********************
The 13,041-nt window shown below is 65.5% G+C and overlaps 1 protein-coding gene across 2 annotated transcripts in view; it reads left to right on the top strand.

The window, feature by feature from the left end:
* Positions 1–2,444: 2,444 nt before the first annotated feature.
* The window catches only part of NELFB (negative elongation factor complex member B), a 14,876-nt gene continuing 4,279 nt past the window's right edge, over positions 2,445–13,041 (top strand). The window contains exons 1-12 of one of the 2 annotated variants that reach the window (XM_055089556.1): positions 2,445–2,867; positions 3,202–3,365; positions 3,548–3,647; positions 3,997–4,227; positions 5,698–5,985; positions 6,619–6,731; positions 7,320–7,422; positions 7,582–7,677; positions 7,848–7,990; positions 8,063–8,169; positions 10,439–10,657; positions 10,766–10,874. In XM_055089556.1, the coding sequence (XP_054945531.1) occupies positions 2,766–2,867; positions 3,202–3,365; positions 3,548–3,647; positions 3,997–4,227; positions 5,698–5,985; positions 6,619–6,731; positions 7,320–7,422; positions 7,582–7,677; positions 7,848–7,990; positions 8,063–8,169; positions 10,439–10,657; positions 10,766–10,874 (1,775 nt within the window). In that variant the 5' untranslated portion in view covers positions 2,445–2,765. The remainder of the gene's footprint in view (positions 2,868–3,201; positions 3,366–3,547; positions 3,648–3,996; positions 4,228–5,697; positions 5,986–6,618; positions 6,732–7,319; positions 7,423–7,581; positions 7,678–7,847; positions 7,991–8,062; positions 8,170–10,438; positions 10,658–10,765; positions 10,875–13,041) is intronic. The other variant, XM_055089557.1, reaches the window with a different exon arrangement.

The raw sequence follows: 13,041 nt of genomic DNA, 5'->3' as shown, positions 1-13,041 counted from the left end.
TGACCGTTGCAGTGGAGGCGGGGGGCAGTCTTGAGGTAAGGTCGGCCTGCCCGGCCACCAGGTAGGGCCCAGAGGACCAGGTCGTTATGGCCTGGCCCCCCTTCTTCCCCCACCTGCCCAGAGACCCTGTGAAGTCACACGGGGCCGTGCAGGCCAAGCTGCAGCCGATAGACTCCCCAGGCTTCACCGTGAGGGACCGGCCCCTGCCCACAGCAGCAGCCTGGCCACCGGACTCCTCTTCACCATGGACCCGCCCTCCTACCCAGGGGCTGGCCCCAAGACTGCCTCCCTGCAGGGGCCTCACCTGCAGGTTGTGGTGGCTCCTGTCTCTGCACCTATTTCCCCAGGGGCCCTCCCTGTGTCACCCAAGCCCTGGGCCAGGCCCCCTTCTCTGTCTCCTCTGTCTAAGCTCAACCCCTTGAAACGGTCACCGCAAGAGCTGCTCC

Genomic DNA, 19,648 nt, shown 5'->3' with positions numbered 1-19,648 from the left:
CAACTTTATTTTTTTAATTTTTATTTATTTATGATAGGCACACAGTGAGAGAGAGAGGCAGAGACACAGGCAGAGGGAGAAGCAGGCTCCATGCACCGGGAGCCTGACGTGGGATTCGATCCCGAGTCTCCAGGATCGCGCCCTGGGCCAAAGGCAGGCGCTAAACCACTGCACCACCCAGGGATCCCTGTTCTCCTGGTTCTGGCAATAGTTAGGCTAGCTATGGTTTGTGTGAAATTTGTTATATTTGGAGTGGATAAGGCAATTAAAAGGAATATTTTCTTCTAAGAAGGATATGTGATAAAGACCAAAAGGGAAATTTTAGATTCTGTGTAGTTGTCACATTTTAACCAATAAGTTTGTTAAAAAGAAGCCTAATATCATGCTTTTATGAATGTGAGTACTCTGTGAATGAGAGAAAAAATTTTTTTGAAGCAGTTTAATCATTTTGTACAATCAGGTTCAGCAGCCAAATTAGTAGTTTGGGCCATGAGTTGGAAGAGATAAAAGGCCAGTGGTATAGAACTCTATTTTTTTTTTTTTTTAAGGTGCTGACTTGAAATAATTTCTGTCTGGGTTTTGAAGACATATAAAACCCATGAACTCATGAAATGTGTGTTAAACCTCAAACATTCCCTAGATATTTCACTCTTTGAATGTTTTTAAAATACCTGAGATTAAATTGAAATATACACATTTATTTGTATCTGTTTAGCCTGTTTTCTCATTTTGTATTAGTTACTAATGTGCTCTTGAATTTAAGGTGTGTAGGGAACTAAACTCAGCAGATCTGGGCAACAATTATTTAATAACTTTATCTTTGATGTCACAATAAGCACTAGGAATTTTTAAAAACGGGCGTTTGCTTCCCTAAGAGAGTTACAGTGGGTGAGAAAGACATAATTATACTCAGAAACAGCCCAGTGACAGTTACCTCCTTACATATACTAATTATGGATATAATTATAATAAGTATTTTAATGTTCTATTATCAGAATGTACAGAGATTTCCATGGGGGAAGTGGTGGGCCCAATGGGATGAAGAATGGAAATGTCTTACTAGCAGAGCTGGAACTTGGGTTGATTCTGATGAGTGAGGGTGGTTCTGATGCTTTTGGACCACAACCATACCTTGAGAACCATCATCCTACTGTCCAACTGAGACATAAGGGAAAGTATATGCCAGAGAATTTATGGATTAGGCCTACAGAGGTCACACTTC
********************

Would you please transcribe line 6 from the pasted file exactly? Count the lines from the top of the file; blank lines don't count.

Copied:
TGACCGTTGCAGTGGAGGCGGGGGGCAGTCTTGAGGTAAGGTCGGCCTGCCCGGCCACCAGGTAGGGCCCAGAGGACCAGGTCGTTATGGCCTGGCCCCCCTTCTTCCCCCACCTGCCCAGAGACCCTGTGAAGTCACACGGGGCCGTGCAGGCCAAGCTGCAGCCGATAGACTCCCCAGGCTTCACCGTGAGGGACCGGCCCCTGCCCACAGCAGCAGCCTGGCCACCGGACTCCTCTTCACCATGGACCCGCCCTCCTACCCAGGGGCTGGCCCCAAGACTGCCTCCCTGCAGGGGCCTCACCTGCAGGTTGTGGTGGCTCCTGTCTCTGCACCTATTTCCCCAGGGGCCCTCCCTGTGTCACCCAAGCCCTGGGCCAGGCCCCCTTCTCTGTCTCCTCTGTCTAAGCTCAACCCCTTGAAACGGTCACCGCAAGAGCTGCTCC